At Least MLB Isn’t Taking Over the Cubs and Other Bullets – April 21, 2011

In a never-ending quest to find reasons to believe things could be worse, we should consider how dire the financial situation in Los Angeles has become. After taking private loans just to pay his players’ salaries, Bud Selig took the reigns from Frank McCourt yesterday, and the Dodgers are now the MLB equivalent of Amtrak. What it means for their future – both immediate and long-term – is unclear. And that’s exactly why, for Cubs fans, we should remember: things could be worse.

  • Mike Quade views Starlin Castro’s sojourn in the three-hole yesterday as just that – a sojourn. “A whole lot of things are evolving,’’ Quade said. “The more I think about it, we took the kid from 2 to 1 [successfully]. Would he be an option in the 3 hole if Marlon had a day off? … If you give Marlon the day off and Fuke’s playing and leading off, if you’re me, where do you go?’’ Quade is willing to leave open the possibility that Castro could take over the role someday, perhaps soon, but for now he’s sticking with Marlon Byrd. Hoo-ray.
  • Matt Garza threw 35 – THIRTY-FIVE – pitches in the sixth inning of the first game yesterday. Why is that insane? He didn’t give up a run. And the inning ended with a double-play!
  • Carlos Zambrano says a worldwide draft would hurt kids from places like the Dominican Republic or his native Venezuela because those kids need more time to develop before being signed. His point is a little unclear, but I think it’s this: once drafted, a kid has three or four years to impress enough to be put on the 40-man roster (or be subjected to the Rule Five Draft). If not drafted, a kid can work at clinics, train, develop, and then get signed when he’s ready. Zambrano says kids don’t play as much baseball in those countries when they are younger as they do here (which is news to me – they may not play organized baseball, but I’m pretty sure baseball is a popular pick-up sport). Ultimately, Zambrano’s position is fine with me: I don’t have to tell you that the ability to freely sign international prospects is a benefit for teams with deep pockets like the Cubs.
  • I had a post in the can for over a week about the whole did-the-Cubs-throw-the-1918-World-Series thing, which is blowing up all over the ‘net now. I just didn’t have a chance to give it the attention it deserved, and have been planning on sitting down and writing the thing the first time I got a chance. But now, it’s everywhere, so I might not do it. First lesson? Never sit on a post when you can beat everyone else to market. Grumble. As to the substance, the issue is not whether the Cubs *could* have won it all in 1918, and, thus, making our theoretical misery ten years shorter. The issue is whether throwing the thing in 1918 – and not some damn goat – is the origin of our curse. Sure seems like a more cursable offense, no?

Brett Taylor is the editor and lead writer at Bleacher Nation, and can also be found as Bleacher Nation on Twitter and on Facebook.

7 responses to “At Least MLB Isn’t Taking Over the Cubs and Other Bullets – April 21, 2011”

  1. TSB

    Though a life-long Cubs fan (have autographed pictures of “the big three”), I’ve lived in Los Angeles for a long time. Cubs fans, you should count your blessings every day that you can go to Wrigley and see a well-run team, yes even with Hendry. Dodger stadium has turned into a cesspool, with drunks, gangbangers, and now an owner that is using the team as a cash cow for his own personal uses. Example: He split the parking lot from the Dodger organization, so he could bill the Dodgers for parking expenses. Result: money that could have been used for player development and team improvements have now been laundered and gone into his real estate (and divorce) venture. Even though I hate the Dodgers, it’s sad to see a great franchise go down the tubes.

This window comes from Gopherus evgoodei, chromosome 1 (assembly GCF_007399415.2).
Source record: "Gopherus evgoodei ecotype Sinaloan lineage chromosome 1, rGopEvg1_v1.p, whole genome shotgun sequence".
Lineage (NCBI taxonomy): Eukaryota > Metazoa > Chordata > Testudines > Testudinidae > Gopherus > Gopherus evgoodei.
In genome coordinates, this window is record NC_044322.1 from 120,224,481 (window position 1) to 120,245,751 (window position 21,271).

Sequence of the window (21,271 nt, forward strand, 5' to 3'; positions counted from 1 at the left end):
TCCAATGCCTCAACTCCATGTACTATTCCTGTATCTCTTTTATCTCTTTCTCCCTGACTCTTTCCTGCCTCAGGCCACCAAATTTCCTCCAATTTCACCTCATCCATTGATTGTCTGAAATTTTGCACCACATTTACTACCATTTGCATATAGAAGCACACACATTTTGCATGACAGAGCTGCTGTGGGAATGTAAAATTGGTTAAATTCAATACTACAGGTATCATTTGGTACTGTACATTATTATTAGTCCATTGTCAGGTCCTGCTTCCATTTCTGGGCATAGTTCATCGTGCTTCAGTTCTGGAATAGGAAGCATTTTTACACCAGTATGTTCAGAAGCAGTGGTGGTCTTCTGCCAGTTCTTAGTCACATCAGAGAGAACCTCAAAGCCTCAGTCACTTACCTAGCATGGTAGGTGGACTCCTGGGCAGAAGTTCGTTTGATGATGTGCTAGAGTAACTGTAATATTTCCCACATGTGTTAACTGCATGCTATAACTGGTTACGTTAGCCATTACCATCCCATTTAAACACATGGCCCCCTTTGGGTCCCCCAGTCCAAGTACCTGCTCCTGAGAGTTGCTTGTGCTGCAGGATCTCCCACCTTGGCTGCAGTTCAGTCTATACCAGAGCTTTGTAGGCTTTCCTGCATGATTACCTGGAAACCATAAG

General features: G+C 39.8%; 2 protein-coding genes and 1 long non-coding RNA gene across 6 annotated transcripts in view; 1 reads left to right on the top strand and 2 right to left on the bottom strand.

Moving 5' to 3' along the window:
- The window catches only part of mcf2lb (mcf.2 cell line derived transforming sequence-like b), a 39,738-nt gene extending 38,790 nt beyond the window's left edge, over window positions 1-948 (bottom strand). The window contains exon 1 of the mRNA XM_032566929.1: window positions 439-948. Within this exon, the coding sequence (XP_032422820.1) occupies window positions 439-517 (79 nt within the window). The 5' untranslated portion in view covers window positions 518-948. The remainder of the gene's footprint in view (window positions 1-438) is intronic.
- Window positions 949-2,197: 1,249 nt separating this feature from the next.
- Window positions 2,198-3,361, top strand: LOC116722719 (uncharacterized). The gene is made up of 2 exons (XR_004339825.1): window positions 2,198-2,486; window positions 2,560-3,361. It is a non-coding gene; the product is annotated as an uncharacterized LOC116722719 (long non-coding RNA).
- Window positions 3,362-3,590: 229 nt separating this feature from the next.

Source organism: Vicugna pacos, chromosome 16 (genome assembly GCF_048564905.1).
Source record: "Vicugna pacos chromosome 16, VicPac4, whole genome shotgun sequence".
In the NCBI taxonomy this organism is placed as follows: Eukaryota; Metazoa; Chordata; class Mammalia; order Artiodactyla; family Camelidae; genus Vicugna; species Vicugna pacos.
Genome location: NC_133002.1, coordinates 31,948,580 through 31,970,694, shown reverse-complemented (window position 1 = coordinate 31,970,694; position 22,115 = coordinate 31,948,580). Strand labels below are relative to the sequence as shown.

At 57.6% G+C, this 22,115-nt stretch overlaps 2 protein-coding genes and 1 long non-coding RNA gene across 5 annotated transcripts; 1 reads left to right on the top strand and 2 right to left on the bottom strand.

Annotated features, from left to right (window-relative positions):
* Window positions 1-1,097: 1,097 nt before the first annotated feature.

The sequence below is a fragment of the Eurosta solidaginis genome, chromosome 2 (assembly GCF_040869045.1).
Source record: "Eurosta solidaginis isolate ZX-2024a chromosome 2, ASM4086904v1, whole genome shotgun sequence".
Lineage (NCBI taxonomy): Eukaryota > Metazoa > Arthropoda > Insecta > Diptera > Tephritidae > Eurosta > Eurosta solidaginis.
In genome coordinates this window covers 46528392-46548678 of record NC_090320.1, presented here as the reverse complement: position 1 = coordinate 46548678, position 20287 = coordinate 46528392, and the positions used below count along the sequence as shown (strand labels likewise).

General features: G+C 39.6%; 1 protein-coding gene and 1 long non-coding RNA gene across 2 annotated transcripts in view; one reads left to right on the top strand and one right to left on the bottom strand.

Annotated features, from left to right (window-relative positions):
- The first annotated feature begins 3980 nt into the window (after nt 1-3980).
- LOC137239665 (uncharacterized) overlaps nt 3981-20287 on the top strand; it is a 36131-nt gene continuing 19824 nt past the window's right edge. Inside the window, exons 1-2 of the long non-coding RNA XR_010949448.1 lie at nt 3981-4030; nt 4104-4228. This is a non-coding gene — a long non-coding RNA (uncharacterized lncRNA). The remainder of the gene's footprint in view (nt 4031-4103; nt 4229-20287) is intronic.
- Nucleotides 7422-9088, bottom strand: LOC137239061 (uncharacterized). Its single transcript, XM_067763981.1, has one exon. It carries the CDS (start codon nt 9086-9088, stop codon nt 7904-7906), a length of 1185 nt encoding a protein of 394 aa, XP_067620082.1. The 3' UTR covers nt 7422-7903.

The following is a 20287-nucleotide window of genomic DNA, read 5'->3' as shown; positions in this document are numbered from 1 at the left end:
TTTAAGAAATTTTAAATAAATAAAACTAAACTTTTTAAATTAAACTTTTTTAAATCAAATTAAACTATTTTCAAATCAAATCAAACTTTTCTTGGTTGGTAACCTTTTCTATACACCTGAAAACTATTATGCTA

2. KB

    How is the Dodgers sitch different from the Mets? It isn’t, unless you count the fact that the owner is getting divorced, which does happen in real life sometimes.

    Selig is buddies with Wilpon.

    1. Joe

      Wilpon actually has/at least had money – McCourt bought the Dodgers on empty promises. He purchased the team with borrowed money and speculation on some Boston parking lot; he never actually had a penny though.

      Then after getting the team, McCourt played fuzzy-numbers with the books. To give an idea, he has been charging the Team rent to play in their own stadium – a stadium he also owns because they are a package deal! Meaning he was paying himself rent, just so he could pocket more money from the club revenue. And it doesnt even begin to end there; he went as far as “hiring” his kids and paid them a big salary despite their never actually doing a job for the club.

      But the straw that broke the Camels back for Selig was when McCourt attempted to have the team borrow 200MM against futures on his TV Rights deal with their local Fox station. When MLB said no go, that he cant mortgage the future of the club because of his prior poor decisions, he went out and instead took a 30MM personal loan from the same source just to make April Payroll.

      That did two things – 1, showed he without-a-doubt doesnt even have enough to make monthly payroll and 2, went directly against what MLB had just told him days before.

      McCourt is not just a broke owner, he is also an absolute sleazeball who has been playing games for years despite his never actually having any money to begin with. He had built a complete house of cards; a house that the divorce and recent fan beating (due in large part to his skimping on security costs) brought crumbling down.